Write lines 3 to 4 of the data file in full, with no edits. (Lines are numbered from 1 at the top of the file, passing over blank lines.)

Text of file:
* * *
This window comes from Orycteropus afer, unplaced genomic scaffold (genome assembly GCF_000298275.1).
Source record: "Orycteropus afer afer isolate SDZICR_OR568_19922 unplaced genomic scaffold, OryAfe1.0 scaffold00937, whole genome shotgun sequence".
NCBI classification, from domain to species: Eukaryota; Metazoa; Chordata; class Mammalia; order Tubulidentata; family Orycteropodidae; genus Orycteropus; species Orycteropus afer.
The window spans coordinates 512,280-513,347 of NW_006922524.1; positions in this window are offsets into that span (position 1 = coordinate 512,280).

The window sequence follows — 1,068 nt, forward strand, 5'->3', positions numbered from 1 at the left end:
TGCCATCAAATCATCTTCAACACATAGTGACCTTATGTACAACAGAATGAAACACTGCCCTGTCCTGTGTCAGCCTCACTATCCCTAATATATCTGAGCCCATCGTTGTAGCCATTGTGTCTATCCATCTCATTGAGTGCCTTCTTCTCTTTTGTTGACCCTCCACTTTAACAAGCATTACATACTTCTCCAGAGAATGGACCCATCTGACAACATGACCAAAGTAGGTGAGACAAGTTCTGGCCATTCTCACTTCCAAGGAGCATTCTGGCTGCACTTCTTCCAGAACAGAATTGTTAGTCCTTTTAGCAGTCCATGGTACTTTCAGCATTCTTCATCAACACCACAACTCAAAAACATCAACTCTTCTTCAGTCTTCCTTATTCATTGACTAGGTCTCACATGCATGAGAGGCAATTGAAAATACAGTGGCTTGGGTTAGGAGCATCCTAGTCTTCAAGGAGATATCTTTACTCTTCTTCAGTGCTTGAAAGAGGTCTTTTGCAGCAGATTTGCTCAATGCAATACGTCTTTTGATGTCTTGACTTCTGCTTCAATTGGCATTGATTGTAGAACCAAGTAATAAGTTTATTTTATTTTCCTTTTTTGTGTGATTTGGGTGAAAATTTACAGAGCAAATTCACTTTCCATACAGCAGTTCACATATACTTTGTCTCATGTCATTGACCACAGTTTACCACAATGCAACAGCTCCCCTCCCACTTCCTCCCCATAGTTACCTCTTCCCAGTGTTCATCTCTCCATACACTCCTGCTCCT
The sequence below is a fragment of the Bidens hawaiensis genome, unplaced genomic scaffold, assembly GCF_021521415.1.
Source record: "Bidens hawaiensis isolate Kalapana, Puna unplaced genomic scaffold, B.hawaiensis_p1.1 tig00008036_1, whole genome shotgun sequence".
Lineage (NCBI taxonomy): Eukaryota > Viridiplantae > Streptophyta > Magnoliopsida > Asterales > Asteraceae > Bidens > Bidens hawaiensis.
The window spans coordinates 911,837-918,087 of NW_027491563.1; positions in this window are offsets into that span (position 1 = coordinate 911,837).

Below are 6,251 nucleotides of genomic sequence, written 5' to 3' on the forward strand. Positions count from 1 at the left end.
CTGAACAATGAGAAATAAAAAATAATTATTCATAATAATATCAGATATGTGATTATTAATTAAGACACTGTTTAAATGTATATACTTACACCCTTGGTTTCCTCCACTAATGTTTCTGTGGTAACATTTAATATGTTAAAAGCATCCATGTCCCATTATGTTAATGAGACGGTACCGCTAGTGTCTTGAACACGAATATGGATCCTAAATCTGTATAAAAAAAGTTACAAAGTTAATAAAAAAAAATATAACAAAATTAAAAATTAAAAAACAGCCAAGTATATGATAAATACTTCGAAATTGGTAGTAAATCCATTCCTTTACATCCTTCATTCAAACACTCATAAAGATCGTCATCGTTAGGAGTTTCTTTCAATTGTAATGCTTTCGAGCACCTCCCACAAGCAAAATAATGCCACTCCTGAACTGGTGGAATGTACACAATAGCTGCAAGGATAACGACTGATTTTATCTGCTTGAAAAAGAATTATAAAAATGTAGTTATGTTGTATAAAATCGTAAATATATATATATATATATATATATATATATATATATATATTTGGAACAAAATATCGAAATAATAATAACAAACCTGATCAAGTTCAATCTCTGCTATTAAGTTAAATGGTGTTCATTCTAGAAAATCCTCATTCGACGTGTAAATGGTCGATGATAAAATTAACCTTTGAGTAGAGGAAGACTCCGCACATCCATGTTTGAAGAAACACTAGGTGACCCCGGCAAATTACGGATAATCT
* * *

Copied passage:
NCBI classification, from domain to species: Eukaryota; Metazoa; Chordata; class Mammalia; order Tubulidentata; family Orycteropodidae; genus Orycteropus; species Orycteropus afer.
The window spans coordinates 512,280-513,347 of NW_006922524.1; positions in this window are offsets into that span (position 1 = coordinate 512,280).